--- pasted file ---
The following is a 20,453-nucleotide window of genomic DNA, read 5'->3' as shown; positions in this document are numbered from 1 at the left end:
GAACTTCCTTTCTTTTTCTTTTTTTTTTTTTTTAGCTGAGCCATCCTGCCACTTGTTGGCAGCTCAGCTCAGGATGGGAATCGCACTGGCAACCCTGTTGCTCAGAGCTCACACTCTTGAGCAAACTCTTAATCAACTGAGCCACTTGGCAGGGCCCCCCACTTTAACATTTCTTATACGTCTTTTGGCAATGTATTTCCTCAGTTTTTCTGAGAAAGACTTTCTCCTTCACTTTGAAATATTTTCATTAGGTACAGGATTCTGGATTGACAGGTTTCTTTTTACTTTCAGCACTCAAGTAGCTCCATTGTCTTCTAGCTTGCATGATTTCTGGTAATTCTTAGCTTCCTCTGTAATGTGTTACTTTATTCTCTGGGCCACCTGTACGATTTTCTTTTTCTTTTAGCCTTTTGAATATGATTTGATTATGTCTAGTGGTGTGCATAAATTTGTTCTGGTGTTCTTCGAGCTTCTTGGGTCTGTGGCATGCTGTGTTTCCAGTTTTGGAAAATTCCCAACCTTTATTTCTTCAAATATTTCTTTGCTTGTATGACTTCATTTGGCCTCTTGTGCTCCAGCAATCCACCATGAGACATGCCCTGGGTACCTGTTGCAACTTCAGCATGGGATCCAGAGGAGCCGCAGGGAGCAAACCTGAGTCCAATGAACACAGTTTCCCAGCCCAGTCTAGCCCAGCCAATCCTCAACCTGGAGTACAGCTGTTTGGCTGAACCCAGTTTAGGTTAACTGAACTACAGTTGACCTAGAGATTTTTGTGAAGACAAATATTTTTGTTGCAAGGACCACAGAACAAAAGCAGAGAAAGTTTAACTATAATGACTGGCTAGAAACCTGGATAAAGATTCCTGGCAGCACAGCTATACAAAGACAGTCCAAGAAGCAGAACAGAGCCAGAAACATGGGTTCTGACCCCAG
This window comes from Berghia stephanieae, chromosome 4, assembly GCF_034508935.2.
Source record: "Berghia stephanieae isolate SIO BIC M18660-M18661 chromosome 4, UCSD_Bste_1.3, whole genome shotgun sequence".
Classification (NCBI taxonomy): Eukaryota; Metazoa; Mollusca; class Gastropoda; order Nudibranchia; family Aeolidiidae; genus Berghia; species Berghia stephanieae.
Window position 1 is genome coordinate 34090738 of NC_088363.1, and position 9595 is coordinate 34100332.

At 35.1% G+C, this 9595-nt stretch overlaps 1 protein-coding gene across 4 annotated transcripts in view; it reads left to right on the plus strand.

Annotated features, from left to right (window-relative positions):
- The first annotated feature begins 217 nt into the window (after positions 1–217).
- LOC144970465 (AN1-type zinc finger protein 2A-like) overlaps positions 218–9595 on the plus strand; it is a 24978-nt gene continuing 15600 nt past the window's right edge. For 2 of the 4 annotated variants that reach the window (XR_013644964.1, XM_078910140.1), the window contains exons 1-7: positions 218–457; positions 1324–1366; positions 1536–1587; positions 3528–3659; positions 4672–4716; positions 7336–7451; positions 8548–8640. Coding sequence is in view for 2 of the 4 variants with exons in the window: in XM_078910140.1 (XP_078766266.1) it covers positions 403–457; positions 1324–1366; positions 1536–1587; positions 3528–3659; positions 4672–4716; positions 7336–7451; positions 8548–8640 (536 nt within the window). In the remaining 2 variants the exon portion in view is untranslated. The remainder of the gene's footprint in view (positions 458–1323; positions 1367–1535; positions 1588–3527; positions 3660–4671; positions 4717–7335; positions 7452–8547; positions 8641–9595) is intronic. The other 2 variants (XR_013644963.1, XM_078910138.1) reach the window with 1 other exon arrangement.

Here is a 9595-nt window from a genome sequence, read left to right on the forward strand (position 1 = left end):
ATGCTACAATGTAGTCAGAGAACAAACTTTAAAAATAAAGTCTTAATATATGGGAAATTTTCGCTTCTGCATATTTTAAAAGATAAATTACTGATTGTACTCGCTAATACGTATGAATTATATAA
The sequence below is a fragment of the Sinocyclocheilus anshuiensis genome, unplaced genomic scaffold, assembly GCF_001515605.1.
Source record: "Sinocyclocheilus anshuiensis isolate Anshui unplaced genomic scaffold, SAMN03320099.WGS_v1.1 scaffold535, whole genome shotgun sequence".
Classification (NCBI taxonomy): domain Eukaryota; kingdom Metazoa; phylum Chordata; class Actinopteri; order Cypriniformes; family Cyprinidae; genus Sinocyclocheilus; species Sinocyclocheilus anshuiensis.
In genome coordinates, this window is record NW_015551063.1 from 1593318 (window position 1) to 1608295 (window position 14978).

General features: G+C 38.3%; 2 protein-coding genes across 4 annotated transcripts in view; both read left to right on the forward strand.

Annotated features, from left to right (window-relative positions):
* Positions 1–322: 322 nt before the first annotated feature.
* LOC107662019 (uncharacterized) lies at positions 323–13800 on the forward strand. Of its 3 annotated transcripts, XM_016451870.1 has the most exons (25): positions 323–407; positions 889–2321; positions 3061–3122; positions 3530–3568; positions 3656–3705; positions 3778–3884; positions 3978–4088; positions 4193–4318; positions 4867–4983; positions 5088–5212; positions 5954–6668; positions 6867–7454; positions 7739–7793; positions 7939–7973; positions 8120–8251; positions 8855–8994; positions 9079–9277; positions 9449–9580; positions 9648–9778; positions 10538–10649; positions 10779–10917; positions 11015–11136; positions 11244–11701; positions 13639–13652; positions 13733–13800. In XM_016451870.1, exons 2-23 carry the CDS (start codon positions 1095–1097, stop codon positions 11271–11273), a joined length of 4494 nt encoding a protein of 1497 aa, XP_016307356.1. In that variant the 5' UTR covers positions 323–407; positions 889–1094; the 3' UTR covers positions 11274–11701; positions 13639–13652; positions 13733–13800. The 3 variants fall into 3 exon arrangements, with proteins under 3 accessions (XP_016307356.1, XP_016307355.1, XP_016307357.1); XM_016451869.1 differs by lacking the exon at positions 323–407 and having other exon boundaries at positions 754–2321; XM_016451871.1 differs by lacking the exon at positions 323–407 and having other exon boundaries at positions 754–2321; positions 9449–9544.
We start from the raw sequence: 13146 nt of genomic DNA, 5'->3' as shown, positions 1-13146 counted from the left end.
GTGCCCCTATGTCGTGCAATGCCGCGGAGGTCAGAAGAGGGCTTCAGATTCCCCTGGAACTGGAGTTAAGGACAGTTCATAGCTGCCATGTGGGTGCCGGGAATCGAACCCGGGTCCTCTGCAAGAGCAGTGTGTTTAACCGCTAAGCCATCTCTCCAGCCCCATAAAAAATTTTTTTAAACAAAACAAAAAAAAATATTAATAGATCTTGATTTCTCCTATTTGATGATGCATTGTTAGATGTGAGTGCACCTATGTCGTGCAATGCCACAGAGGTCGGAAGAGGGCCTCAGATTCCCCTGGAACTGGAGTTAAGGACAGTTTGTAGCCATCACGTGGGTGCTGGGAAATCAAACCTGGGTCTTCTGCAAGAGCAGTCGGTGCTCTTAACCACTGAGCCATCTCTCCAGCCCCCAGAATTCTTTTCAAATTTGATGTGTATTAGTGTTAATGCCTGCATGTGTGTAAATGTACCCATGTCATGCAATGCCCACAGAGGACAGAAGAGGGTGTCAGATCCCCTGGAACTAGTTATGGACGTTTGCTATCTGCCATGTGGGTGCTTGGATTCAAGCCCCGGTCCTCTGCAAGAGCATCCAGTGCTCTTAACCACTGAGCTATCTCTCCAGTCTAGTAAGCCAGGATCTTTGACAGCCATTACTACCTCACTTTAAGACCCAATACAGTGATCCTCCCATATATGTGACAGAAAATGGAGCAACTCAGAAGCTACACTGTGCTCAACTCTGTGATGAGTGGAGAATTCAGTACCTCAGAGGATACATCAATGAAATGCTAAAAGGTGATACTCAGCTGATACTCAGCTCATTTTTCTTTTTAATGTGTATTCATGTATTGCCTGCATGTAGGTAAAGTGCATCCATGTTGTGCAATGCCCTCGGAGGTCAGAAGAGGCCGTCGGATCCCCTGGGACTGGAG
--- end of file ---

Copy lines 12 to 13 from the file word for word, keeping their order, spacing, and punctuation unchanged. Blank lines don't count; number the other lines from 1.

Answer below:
ATGCTACAATGTAGTCAGAGAACAAACTTTAAAAATAAAGTCTTAATATATGGGAAATTTTCGCTTCTGCATATTTTAAAAGATAAATTACTGATTGTACTCGCTAATACGTATGAATTATATAA
The sequence below is a fragment of the Sinocyclocheilus anshuiensis genome, unplaced genomic scaffold, assembly GCF_001515605.1.